All Water Is Connected

Myke Johnson

In our water ritual, we bring water from the places we live or the places we may have visited and pour it in one container. All of the water mixes together, and every drop has some of the molecules of water from every place. So if you take a small bottle of water out, you have the waters from many places in one bottle. Each time you have a water ritual, you add some water from the bottle you saved from the previous ritual. In that way, each ritual, each small bottle, contain the waters from all over the world.

Why would we want to have a small bottle of waters from everywhere in the world? For me, first of all, it is one more way to make tangible the sacredness of water. All life comes from water, and needs water to survive. Water moves through the whole ecosystem, nurturing and transforming life as it moves. It rises from the ocean in evaporation, forming clouds in the sky, and, blown by the winds, it returns to the land in the form of rain or snow. This precipitation falls into the soil, and gathers in streams and aquifers. In the midst of this journey, it also travels through the bodies of every living thing. Every being needs water: insects, birds, mammals, fish, humans.  Water also rises up into the stems of plants and the trunks of trees. But none of the water is isolated from the rest—even our own bodies are part of the watershed. The water goes back to the air or the earth and continues in streams and rivers on its way to the ocean. The cycle keeps going round and round.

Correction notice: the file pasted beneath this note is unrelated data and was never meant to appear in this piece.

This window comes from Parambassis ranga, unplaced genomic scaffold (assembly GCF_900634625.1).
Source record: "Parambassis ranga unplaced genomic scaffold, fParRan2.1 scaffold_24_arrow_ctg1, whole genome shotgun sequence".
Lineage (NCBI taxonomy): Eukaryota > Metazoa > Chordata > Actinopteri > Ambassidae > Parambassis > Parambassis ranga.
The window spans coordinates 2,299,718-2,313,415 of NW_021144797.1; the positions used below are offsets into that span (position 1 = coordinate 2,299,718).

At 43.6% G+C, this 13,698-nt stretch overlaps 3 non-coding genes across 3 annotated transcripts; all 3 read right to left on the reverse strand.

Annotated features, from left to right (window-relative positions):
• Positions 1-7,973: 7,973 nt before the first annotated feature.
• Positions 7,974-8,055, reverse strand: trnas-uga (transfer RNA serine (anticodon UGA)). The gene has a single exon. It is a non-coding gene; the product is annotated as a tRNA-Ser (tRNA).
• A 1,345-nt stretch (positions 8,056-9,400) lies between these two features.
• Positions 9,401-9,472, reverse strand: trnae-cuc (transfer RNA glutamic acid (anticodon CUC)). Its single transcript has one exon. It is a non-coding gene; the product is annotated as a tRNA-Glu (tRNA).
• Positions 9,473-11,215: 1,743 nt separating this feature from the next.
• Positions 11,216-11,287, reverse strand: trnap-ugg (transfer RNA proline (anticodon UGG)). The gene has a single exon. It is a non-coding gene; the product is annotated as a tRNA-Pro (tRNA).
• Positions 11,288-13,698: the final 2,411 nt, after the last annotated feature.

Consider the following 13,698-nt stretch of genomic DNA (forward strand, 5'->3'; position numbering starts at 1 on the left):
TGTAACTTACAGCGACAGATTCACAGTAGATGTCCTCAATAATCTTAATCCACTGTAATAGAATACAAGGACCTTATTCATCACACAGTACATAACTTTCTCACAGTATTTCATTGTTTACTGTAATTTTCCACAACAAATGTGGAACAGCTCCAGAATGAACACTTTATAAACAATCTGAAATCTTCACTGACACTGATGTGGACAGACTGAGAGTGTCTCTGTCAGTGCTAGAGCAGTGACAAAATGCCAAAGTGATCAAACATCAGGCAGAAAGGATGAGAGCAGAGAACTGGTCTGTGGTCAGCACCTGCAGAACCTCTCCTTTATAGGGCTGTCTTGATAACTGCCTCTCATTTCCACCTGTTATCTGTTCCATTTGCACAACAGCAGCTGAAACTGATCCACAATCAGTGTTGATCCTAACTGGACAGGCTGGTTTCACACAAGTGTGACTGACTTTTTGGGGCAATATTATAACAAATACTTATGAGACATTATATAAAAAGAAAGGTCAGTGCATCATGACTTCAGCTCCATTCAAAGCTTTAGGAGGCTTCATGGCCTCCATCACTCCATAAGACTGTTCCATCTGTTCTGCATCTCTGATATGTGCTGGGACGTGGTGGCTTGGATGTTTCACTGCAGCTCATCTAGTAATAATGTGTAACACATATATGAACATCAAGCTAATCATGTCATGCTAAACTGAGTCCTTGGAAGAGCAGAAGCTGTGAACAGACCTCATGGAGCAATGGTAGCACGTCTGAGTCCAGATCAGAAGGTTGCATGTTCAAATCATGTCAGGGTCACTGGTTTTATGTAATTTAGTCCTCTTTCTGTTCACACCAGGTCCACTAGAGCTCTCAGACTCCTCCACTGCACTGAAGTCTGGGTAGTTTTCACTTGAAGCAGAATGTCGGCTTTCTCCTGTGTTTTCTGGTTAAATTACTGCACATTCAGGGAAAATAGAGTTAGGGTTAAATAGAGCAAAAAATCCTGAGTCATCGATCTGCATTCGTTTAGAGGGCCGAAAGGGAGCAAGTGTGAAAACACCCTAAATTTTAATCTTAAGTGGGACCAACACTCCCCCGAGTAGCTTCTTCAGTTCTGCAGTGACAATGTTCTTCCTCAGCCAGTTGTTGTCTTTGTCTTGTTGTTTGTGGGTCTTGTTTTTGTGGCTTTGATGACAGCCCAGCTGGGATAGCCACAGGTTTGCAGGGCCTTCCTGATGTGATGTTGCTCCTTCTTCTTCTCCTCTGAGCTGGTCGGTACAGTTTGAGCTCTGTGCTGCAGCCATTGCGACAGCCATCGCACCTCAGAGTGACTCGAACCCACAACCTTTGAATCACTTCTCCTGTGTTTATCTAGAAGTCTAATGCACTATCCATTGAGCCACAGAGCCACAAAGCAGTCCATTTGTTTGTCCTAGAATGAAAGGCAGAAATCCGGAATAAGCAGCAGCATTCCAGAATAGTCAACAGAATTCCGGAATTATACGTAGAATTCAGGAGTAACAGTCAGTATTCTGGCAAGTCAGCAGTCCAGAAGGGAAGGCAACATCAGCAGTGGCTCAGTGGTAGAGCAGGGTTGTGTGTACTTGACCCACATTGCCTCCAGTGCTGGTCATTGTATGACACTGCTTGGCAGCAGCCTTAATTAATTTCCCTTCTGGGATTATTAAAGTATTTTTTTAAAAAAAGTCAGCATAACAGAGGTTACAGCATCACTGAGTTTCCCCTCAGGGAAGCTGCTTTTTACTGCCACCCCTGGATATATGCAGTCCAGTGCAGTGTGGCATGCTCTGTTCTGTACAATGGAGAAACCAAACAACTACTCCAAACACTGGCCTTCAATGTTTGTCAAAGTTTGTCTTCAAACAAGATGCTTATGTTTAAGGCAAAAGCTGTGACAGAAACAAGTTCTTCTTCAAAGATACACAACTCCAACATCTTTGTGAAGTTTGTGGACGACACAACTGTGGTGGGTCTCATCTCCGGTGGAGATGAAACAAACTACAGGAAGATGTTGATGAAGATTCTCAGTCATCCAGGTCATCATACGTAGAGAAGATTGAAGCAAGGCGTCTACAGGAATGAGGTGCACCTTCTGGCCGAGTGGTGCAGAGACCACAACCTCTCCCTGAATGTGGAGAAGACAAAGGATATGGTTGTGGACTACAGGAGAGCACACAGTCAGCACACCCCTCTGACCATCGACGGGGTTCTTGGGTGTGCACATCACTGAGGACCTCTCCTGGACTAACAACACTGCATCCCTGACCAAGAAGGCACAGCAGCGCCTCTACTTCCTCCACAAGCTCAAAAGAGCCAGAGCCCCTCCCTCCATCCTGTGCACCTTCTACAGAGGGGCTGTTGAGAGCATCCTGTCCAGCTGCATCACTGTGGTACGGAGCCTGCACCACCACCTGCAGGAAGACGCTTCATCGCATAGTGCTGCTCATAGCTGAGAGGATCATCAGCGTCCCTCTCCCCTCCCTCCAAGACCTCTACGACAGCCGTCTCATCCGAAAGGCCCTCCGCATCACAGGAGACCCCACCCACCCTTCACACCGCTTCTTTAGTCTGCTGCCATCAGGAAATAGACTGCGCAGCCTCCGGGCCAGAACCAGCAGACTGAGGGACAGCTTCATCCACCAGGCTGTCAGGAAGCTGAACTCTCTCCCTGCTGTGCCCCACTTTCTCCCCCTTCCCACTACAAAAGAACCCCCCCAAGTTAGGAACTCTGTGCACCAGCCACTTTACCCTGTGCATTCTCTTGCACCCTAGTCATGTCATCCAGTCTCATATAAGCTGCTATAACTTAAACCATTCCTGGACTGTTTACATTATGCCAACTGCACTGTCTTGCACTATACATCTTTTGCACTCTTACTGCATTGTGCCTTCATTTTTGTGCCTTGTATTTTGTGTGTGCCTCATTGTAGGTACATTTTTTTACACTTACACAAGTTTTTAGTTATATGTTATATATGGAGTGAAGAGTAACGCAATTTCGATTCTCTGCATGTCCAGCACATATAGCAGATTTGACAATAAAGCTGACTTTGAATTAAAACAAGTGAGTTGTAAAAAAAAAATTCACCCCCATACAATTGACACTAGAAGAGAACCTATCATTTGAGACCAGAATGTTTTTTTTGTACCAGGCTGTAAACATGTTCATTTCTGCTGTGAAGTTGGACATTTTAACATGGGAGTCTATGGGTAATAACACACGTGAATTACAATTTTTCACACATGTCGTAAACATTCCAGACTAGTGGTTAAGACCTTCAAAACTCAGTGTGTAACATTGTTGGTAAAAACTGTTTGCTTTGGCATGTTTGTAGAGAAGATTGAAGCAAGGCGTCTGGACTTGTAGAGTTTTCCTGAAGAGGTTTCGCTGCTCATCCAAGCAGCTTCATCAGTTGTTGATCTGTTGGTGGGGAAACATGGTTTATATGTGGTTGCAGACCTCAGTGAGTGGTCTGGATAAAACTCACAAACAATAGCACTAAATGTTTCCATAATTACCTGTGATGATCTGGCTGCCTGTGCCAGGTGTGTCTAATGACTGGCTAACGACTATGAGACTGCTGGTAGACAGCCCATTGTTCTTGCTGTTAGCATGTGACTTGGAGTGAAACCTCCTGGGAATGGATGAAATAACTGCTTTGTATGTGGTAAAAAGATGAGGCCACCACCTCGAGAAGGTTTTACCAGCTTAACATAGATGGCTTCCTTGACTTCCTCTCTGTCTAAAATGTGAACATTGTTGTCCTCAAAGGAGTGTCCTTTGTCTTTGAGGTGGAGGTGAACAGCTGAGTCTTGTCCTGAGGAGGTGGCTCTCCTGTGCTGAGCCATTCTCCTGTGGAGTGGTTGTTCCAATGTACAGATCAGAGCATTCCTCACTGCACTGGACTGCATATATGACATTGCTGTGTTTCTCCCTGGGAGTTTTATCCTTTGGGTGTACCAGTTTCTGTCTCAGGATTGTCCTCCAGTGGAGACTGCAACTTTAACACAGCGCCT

All the water on earth is really one water, continuously flowing through the biosphere. Even if we get water from our kitchen tap, that water has been around the world on its journey. All water is connected, and connects all of life.